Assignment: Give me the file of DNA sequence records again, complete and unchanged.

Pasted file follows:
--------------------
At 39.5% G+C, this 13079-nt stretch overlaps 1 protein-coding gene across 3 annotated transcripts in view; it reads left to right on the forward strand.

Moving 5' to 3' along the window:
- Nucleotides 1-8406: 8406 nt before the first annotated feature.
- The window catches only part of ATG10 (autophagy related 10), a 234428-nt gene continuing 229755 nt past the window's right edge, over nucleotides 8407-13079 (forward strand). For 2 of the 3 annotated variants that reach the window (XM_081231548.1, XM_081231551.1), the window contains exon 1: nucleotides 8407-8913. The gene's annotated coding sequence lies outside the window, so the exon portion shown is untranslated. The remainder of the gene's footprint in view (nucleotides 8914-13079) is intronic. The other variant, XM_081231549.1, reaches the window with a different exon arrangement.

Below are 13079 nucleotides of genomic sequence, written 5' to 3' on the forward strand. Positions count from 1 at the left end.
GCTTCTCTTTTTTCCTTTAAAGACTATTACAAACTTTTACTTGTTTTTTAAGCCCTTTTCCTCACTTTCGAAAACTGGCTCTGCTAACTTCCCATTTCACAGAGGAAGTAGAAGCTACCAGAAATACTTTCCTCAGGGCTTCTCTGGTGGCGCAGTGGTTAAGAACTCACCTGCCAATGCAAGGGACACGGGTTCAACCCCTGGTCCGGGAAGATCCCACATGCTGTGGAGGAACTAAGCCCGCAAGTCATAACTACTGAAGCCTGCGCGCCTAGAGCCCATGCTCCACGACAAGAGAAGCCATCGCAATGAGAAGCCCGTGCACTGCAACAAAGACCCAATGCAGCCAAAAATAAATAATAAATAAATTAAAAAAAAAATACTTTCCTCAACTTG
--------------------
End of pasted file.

At 39.5% G+C, this 13079-nt stretch overlaps 1 protein-coding gene across 3 annotated transcripts in view; it reads left to right on the forward strand.

Moving 5' to 3' along the window:
- Nucleotides 1-8406: 8406 nt before the first annotated feature.
- The window catches only part of ATG10 (autophagy related 10), a 234428-nt gene continuing 229755 nt past the window's right edge, over nucleotides 8407-13079 (forward strand). For 2 of the 3 annotated variants that reach the window (XM_081231548.1, XM_081231551.1), the window contains exon 1: nucleotides 8407-8913. The gene's annotated coding sequence lies outside the window, so the exon portion shown is untranslated. The remainder of the gene's footprint in view (nucleotides 8914-13079) is intronic. The other variant, XM_081231549.1, reaches the window with a different exon arrangement.

Below are 13079 nucleotides of genomic sequence, written 5' to 3' on the forward strand. Positions count from 1 at the left end.
GCTTCTCTTTTTTCCTTTAAAGACTATTACAAACTTTTACTTGTTTTTTAAGCCCTTTTCCTCACTTTCGAAAACTGGCTCTGCTAACTTCCCATTTCACAGAGGAAGTAGAAGCTACCAGAAATACTTTCCTCAGGGCTTCTCTGGTGGCGCAGTGGTTAAGAACTCACCTGCCAATGCAAGGGACACGGGTTCAACCCCTGGTCCGGGAAGATCCCACATGCTGTGGAGGAACTAAGCCCGCAAGTCATAACTACTGAAGCCTGCGCGCCTAGAGCCCATGCTCCACGACAAGAGAAGCCATCGCAATGAGAAGCCCGTGCACTGCAACAAAGACCCAATGCAGCCAAAAATAAATAATAAATAAATTAAAAAAAAAATACTTTCCTCAACTTG